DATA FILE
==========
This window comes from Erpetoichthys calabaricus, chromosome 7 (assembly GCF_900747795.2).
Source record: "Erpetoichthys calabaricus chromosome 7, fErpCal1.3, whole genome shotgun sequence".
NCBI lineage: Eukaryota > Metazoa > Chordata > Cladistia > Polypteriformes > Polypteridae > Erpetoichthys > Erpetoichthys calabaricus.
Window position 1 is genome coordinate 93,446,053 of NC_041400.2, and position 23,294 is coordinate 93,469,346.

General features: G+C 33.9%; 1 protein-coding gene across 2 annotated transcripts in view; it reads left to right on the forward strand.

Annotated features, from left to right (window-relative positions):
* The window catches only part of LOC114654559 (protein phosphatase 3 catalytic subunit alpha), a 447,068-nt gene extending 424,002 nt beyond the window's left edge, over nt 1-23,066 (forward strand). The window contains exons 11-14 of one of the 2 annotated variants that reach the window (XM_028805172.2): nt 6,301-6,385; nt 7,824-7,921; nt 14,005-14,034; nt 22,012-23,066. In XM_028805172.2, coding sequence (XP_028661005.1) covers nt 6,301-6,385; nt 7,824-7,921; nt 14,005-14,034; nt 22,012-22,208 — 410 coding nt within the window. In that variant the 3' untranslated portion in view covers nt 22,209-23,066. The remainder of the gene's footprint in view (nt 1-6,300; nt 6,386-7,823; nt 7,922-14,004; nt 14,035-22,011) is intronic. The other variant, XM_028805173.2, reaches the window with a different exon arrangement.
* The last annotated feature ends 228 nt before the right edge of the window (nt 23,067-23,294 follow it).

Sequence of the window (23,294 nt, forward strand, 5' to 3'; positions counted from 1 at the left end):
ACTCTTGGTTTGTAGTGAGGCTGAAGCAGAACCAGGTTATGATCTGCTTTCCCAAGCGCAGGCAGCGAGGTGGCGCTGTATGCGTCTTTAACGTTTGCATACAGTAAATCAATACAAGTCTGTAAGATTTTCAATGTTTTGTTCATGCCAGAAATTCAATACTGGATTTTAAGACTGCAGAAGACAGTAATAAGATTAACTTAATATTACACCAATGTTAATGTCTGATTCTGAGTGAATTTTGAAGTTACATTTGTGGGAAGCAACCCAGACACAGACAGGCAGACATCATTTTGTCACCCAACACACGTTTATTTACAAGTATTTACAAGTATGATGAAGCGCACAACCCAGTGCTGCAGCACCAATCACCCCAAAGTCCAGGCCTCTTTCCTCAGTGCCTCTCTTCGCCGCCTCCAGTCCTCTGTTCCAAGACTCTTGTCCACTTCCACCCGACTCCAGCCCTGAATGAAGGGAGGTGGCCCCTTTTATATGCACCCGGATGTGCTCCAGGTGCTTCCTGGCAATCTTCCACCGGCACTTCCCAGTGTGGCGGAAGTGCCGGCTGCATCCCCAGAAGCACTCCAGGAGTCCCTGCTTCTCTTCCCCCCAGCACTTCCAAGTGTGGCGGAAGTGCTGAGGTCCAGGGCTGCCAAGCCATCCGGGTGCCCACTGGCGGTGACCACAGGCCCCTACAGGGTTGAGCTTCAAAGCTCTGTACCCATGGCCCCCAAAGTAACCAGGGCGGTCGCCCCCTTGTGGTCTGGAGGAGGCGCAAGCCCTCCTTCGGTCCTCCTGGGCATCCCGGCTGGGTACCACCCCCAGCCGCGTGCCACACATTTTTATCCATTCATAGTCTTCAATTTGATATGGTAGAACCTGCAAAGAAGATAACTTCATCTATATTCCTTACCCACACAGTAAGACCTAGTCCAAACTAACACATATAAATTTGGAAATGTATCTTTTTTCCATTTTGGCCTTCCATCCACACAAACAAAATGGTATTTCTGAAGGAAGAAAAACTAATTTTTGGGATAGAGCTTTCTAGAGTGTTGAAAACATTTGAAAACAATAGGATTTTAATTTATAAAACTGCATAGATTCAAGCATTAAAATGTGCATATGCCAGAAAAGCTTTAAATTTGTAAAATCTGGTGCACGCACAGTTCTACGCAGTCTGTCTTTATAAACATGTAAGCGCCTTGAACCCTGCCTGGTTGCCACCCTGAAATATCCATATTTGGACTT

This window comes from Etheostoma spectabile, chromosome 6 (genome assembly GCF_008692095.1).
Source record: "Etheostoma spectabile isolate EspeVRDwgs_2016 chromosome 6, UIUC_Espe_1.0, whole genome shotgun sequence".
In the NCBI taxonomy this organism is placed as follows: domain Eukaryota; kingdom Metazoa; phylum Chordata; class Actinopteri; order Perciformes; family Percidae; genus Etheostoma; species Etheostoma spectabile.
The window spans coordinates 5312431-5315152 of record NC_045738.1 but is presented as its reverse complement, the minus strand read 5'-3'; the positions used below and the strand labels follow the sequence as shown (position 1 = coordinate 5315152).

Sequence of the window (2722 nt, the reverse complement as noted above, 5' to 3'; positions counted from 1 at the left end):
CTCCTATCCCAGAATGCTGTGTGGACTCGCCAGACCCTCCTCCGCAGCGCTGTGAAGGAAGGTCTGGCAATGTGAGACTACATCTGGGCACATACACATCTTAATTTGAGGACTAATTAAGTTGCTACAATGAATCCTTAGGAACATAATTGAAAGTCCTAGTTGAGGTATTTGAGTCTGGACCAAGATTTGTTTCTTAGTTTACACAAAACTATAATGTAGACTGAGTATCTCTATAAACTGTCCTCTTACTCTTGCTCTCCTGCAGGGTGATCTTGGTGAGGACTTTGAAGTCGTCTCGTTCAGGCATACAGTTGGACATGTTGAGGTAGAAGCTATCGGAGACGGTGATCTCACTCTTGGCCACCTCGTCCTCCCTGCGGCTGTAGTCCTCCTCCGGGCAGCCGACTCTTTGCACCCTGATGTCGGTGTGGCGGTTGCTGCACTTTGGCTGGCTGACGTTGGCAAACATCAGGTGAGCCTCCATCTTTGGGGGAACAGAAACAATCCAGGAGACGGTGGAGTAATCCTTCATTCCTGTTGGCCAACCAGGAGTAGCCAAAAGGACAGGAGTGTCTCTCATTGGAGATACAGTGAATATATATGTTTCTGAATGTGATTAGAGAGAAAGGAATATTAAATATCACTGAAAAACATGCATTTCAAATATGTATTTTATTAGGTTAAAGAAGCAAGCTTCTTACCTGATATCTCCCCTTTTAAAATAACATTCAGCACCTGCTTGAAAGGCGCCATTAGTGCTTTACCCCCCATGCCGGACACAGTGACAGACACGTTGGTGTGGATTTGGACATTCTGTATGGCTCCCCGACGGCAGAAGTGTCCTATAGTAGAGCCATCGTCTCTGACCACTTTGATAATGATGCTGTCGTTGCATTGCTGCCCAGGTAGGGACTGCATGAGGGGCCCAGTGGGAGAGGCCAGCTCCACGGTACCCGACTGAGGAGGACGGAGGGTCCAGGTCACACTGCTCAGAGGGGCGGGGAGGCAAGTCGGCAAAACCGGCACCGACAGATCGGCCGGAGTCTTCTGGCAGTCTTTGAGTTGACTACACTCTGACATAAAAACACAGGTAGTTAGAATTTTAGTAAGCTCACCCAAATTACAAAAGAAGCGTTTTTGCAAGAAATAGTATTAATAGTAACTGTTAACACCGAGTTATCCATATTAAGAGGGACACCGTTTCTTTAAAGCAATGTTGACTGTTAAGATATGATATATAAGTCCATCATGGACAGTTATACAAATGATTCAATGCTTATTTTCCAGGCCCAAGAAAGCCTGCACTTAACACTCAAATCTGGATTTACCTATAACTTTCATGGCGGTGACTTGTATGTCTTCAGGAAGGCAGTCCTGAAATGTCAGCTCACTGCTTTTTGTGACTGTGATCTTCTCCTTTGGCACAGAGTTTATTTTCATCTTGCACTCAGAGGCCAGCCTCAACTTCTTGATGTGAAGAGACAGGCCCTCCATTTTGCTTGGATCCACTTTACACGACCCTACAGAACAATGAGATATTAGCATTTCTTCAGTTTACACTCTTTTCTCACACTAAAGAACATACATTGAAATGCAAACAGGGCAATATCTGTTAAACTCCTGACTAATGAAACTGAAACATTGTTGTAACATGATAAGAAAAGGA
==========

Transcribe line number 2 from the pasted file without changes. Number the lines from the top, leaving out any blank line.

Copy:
Source record: "Erpetoichthys calabaricus chromosome 7, fErpCal1.3, whole genome shotgun sequence".